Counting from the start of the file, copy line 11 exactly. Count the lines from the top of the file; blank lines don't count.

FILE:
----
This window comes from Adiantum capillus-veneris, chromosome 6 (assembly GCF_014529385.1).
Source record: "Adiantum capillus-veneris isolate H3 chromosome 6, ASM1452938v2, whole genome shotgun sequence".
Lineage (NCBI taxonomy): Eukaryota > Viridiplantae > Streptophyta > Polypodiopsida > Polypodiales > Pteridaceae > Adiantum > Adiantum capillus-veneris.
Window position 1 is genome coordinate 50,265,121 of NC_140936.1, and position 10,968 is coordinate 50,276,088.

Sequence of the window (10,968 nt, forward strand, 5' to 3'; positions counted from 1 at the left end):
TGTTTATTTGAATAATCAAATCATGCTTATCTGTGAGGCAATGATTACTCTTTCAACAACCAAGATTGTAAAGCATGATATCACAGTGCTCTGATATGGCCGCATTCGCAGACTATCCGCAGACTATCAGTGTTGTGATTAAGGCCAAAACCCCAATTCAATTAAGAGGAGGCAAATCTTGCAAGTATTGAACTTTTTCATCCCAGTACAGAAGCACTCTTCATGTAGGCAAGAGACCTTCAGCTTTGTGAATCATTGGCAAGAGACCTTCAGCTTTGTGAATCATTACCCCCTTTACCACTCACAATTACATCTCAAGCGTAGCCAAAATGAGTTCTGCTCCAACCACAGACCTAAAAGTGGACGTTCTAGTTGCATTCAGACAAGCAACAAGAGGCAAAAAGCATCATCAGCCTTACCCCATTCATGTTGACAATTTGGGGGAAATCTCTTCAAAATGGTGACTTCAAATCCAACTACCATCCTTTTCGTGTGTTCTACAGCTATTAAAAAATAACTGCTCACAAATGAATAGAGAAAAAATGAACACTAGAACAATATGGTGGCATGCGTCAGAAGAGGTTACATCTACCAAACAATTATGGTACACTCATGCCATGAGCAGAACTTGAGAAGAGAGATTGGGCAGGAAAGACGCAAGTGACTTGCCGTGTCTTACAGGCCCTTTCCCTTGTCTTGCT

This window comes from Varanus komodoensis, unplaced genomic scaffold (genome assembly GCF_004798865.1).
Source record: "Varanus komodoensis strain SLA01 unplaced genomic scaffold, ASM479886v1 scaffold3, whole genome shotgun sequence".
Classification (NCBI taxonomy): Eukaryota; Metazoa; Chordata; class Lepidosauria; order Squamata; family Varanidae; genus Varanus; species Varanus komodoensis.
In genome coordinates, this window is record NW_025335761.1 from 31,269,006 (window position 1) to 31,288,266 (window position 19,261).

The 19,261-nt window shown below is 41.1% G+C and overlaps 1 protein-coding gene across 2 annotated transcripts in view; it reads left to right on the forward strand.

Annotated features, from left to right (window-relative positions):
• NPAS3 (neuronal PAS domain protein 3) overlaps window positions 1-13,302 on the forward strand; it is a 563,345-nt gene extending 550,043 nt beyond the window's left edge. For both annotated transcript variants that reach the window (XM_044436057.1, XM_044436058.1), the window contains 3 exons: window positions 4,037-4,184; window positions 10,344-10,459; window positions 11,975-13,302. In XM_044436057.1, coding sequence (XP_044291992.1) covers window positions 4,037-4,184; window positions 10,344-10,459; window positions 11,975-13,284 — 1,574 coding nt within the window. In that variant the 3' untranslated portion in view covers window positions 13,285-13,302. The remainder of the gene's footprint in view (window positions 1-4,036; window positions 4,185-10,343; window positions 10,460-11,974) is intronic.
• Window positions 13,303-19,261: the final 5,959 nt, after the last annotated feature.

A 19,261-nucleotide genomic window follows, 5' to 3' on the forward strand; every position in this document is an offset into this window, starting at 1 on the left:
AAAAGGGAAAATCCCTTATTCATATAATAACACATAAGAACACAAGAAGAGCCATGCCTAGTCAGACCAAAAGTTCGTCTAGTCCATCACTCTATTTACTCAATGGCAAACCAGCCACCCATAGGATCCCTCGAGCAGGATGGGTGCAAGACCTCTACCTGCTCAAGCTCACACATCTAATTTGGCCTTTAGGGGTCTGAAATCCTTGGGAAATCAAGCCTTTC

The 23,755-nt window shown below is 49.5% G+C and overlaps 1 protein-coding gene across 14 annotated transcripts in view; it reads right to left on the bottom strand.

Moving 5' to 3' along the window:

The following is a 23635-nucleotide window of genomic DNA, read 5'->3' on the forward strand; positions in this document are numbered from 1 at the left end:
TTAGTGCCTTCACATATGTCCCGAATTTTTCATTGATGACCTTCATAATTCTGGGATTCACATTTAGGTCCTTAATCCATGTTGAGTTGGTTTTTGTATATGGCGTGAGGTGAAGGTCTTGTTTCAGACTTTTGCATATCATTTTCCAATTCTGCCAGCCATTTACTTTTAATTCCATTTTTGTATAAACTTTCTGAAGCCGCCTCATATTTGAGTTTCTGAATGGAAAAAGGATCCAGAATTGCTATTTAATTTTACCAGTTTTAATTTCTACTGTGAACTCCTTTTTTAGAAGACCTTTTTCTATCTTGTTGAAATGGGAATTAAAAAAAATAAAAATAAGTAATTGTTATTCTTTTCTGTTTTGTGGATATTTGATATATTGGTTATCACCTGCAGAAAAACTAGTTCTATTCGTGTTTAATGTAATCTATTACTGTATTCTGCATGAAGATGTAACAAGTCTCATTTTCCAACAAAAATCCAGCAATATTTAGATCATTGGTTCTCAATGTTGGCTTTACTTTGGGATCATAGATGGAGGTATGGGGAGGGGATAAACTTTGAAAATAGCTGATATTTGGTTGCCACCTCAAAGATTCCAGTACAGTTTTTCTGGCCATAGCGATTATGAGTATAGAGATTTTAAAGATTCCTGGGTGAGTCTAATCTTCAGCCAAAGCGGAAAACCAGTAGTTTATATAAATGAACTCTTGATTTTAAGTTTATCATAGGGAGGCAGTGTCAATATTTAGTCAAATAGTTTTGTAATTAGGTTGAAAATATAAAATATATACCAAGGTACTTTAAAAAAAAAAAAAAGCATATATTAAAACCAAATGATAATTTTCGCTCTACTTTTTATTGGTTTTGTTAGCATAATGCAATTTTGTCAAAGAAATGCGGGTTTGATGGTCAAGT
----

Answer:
The 19,261-nt window shown below is 41.1% G+C and overlaps 1 protein-coding gene across 2 annotated transcripts in view; it reads left to right on the forward strand.